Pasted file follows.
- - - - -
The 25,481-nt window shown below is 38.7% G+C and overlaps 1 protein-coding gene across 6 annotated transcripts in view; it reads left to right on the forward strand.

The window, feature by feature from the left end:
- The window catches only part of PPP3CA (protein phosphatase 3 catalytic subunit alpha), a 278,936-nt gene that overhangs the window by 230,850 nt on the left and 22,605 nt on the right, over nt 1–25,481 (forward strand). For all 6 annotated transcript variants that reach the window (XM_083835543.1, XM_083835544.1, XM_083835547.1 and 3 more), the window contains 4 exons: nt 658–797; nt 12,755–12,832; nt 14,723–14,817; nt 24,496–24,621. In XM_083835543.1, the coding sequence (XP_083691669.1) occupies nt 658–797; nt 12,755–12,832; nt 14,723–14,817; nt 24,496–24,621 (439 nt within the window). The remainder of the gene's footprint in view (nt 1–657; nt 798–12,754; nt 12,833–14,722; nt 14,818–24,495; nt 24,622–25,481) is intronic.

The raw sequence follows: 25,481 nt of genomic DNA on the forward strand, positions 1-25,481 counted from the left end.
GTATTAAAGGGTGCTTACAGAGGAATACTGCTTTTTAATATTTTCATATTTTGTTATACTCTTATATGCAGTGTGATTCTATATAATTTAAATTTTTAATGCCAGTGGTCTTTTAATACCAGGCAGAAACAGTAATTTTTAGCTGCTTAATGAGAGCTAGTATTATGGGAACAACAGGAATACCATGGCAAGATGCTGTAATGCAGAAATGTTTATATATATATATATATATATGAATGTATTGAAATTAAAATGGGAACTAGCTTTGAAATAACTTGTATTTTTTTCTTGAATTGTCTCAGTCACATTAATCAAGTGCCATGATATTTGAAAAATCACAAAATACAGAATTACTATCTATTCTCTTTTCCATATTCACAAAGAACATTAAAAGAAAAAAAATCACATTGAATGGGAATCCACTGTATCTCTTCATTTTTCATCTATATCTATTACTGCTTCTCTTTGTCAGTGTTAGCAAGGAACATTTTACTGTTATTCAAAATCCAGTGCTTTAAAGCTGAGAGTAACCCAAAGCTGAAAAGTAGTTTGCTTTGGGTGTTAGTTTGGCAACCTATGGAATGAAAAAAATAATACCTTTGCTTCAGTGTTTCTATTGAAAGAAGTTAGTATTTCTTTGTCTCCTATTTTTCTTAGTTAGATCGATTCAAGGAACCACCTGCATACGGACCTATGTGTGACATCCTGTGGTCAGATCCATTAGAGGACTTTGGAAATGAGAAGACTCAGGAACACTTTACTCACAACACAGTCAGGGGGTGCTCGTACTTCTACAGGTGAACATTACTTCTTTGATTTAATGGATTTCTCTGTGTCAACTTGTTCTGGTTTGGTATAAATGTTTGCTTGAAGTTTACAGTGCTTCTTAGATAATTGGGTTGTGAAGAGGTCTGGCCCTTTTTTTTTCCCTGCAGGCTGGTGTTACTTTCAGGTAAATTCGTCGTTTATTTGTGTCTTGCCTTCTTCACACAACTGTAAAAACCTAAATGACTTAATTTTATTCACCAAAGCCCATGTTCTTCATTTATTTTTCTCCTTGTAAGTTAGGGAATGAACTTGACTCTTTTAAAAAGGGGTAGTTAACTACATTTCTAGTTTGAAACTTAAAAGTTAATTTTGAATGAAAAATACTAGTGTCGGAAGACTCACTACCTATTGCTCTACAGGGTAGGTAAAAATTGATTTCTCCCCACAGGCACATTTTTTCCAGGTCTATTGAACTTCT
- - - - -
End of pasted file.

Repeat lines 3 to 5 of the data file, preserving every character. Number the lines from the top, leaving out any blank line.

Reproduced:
- The window catches only part of PPP3CA (protein phosphatase 3 catalytic subunit alpha), a 278,936-nt gene that overhangs the window by 230,850 nt on the left and 22,605 nt on the right, over nt 1–25,481 (forward strand). For all 6 annotated transcript variants that reach the window (XM_083835543.1, XM_083835544.1, XM_083835547.1 and 3 more), the window contains 4 exons: nt 658–797; nt 12,755–12,832; nt 14,723–14,817; nt 24,496–24,621. In XM_083835543.1, the coding sequence (XP_083691669.1) occupies nt 658–797; nt 12,755–12,832; nt 14,723–14,817; nt 24,496–24,621 (439 nt within the window). The remainder of the gene's footprint in view (nt 1–657; nt 798–12,754; nt 12,833–14,722; nt 14,818–24,495; nt 24,622–25,481) is intronic.

The raw sequence follows: 25,481 nt of genomic DNA on the forward strand, positions 1-25,481 counted from the left end.
GTATTAAAGGGTGCTTACAGAGGAATACTGCTTTTTAATATTTTCATATTTTGTTATACTCTTATATGCAGTGTGATTCTATATAATTTAAATTTTTAATGCCAGTGGTCTTTTAATACCAGGCAGAAACAGTAATTTTTAGCTGCTTAATGAGAGCTAGTATTATGGGAACAACAGGAATACCATGGCAAGATGCTGTAATGCAGAAATGTTTATATATATATATATATATATGAATGTATTGAAATTAAAATGGGAACTAGCTTTGAAATAACTTGTATTTTTTTCTTGAATTGTCTCAGTCACATTAATCAAGTGCCATGATATTTGAAAAATCACAAAATACAGAATTACTATCTATTCTCTTTTCCATATTCACAAAGAACATTAAAAGAAAAAAAATCACATTGAATGGGAATCCACTGTATCTCTTCATTTTTCATCTATATCTATTACTGCTTCTCTTTGTCAGTGTTAGCAAGGAACATTTTACTGTTATTCAAAATCCAGTGCTTTAAAGCTGAGAGTAACCCAAAGCTGAAAAGTAGTTTGCTTTGGGTGTTAGTTTGGCAACCTATGGAATGAAAAAAATAATACCTTTGCTTCAGTGTTTCTATTGAAAGAAGTTAGTATTTCTTTGTCTCCTATTTTTCTTAGTTAGATCGATTCAAGGAACCACCTGCATACGGACCTATGTGTGACATCCTGTGGTCAGATCCATTAGAGGACTTTGGAAATGAGAAGACTCAGGAACACTTTACTCACAACACAGTCAGGGGGTGCTCGTACTTCTACAGGTGAACATTACTTCTTTGATTTAATGGATTTCTCTGTGTCAACTTGTTCTGGTTTGGTATAAATGTTTGCTTGAAGTTTACAGTGCTTCTTAGATAATTGGGTTGTGAAGAGGTCTGGCCCTTTTTTTTTCCCTGCAGGCTGGTGTTACTTTCAGGTAAATTCGTCGTTTATTTGTGTCTTGCCTTCTTCACACAACTGTAAAAACCTAAATGACTTAATTTTATTCACCAAAGCCCATGTTCTTCATTTATTTTTCTCCTTGTAAGTTAGGGAATGAACTTGACTCTTTTAAAAAGGGGTAGTTAACTACATTTCTAGTTTGAAACTTAAAAGTTAATTTTGAATGAAAAATACTAGTGTCGGAAGACTCACTACCTATTGCTCTACAGGGTAGGTAAAAATTGATTTCTCCCCACAGGCACATTTTTTCCAGGTCTATTGAACTTCT